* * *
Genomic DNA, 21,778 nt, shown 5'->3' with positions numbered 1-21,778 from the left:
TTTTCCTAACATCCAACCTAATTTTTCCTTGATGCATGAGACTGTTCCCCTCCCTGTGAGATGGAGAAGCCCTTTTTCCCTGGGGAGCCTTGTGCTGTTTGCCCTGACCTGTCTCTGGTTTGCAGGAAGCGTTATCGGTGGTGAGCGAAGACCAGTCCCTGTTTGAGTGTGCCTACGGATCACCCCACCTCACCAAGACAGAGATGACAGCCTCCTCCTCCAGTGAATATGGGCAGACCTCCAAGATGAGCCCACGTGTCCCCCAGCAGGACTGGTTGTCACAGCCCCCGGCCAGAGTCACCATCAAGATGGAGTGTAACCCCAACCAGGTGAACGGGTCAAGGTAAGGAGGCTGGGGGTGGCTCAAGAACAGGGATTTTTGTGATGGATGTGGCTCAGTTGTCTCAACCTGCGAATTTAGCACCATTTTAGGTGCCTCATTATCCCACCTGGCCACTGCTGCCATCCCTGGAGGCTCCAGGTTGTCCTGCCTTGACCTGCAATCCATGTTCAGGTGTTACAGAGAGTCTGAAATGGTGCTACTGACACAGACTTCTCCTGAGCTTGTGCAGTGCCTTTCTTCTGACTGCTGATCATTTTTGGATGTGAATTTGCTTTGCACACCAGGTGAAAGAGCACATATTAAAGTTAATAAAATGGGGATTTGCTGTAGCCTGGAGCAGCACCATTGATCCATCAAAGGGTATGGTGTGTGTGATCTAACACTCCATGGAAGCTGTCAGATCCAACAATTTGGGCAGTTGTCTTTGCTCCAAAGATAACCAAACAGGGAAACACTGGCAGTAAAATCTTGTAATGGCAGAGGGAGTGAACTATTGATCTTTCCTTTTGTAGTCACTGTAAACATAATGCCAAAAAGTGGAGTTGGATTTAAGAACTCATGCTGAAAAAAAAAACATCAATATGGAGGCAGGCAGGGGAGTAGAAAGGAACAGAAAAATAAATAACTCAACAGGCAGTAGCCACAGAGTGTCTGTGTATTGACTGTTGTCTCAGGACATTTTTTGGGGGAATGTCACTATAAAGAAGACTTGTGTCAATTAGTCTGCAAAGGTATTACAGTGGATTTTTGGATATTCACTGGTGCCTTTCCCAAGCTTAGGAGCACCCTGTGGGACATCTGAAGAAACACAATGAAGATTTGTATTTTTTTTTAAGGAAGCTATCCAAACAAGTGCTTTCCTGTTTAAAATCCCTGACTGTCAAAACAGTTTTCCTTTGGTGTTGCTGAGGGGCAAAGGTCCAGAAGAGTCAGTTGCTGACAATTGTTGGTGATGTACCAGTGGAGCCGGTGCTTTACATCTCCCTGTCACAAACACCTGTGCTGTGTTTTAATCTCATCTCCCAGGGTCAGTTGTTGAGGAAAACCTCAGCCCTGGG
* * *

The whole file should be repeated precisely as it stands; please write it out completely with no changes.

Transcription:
Genomic DNA, 21,778 nt, shown 5'->3' with positions numbered 1-21,778 from the left:
TTTTCCTAACATCCAACCTAATTTTTCCTTGATGCATGAGACTGTTCCCCTCCCTGTGAGATGGAGAAGCCCTTTTTCCCTGGGGAGCCTTGTGCTGTTTGCCCTGACCTGTCTCTGGTTTGCAGGAAGCGTTATCGGTGGTGAGCGAAGACCAGTCCCTGTTTGAGTGTGCCTACGGATCACCCCACCTCACCAAGACAGAGATGACAGCCTCCTCCTCCAGTGAATATGGGCAGACCTCCAAGATGAGCCCACGTGTCCCCCAGCAGGACTGGTTGTCACAGCCCCCGGCCAGAGTCACCATCAAGATGGAGTGTAACCCCAACCAGGTGAACGGGTCAAGGTAAGGAGGCTGGGGGTGGCTCAAGAACAGGGATTTTTGTGATGGATGTGGCTCAGTTGTCTCAACCTGCGAATTTAGCACCATTTTAGGTGCCTCATTATCCCACCTGGCCACTGCTGCCATCCCTGGAGGCTCCAGGTTGTCCTGCCTTGACCTGCAATCCATGTTCAGGTGTTACAGAGAGTCTGAAATGGTGCTACTGACACAGACTTCTCCTGAGCTTGTGCAGTGCCTTTCTTCTGACTGCTGATCATTTTTGGATGTGAATTTGCTTTGCACACCAGGTGAAAGAGCACATATTAAAGTTAATAAAATGGGGATTTGCTGTAGCCTGGAGCAGCACCATTGATCCATCAAAGGGTATGGTGTGTGTGATCTAACACTCCATGGAAGCTGTCAGATCCAACAATTTGGGCAGTTGTCTTTGCTCCAAAGATAACCAAACAGGGAAACACTGGCAGTAAAATCTTGTAATGGCAGAGGGAGTGAACTATTGATCTTTCCTTTTGTAGTCACTGTAAACATAATGCCAAAAAGTGGAGTTGGATTTAAGAACTCATGCTGAAAAAAAAAACATCAATATGGAGGCAGGCAGGGGAGTAGAAAGGAACAGAAAAATAAATAACTCAACAGGCAGTAGCCACAGAGTGTCTGTGTATTGACTGTTGTCTCAGGACATTTTTTGGGGGAATGTCACTATAAAGAAGACTTGTGTCAATTAGTCTGCAAAGGTATTACAGTGGATTTTTGGATATTCACTGGTGCCTTTCCCAAGCTTAGGAGCACCCTGTGGGACATCTGAAGAAACACAATGAAGATTTGTATTTTTTTTTAAGGAAGCTATCCAAACAAGTGCTTTCCTGTTTAAAATCCCTGACTGTCAAAACAGTTTTCCTTTGGTGTTGCTGAGGGGCAAAGGTCCAGAAGAGTCAGTTGCTGACAATTGTTGGTGATGTACCAGTGGAGCCGGTGCTTTACATCTCCCTGTCACAAACACCTGTGCTGTGTTTTAATCTCATCTCCCAGGGTCAGTTGTTGAGGAAAACCTCAGCCCTGGG